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Increasing Energy Flux-Density:
The Only Competent Energy Policy

by Benjamin Deniston

Some of the earliest archaeological distinctions between mankind and the apes come with the first appearance of ancient fire pits, used to control the power of fire for the betterment of the conditions of life for those wielding that new power.

From that time onward, mankind could no longer be characterized biologically or by biological evolution— the evolution of the creative mental powers unique to the human mind became the determining factor. Biology took a backseat to the increased power of thought wielded by the human species.

Moving to historical times, this secret—and science—of economic growth, can be measured by the control over successively higher forms of fire. This started with transitions to more energy-dense forms of chemical fire, from simple wood burning, to charcoal, then to coal and coke, and onto petroleum and natural gas – one kilogram of coal having 50% more energy than one kilogram of wood, and one kilogram of diesel fuel having 70% more energy than the single kilogram of coal. Each of these new fuels depended upon new chemical reactions, which not only provided the potential for a more energy dense form of fire, but opened up new domains of control and utilization of matter. Metallurgy, materials development, and physical chemistry all developed in dynamic interaction with the development of new forms of fire.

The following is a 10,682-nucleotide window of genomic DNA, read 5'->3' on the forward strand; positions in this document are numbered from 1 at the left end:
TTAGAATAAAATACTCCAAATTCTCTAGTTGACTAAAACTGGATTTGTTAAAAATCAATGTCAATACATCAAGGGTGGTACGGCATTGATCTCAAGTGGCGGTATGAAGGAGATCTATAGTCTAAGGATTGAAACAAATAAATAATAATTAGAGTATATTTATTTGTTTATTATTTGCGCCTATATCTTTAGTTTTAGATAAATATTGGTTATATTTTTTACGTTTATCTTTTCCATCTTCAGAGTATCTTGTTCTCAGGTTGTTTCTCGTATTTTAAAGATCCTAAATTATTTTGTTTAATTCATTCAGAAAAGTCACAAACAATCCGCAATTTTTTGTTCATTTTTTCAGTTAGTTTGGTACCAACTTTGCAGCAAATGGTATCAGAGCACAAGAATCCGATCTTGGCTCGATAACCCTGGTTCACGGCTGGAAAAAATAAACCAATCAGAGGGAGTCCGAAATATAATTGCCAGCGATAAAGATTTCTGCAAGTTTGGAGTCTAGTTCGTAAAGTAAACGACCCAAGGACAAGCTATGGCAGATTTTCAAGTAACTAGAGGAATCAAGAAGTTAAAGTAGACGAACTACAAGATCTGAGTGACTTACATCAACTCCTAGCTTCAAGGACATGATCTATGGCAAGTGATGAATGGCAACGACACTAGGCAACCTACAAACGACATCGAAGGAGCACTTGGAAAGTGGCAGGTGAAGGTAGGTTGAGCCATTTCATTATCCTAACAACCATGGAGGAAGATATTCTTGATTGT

More recently the revolutionary discoveries around the turn of the 20th Century showed mankind an immense potential entirely beyond chemical reactions: Einstein’s fundamental equivalence of matter and energy, as expressed in the domains of fission, fusion, and matter-antimatter reactions. Each in this series of relativistic, mass-energy reactions is characterized by successively higher energy densities—and the entire set is orders of magnitude beyond chemical reactions.[fn_1] While this distinction is usefully expressed in the immense difference in the quantity of energy released in nuclear versus chemical reactions – with nuclear reactions having hundreds of thousands to millions of times more energy per mass than chemical reactions – the measured quantitative difference is the effect of a qualitatively distinct, higher domain of action.

Fuel energy densities. The change from wood to matterantimatter reactions is so great that progress must be counted in orders of magnitude, and the greatest single leap is seen in the transition from chemical to nuclear processes.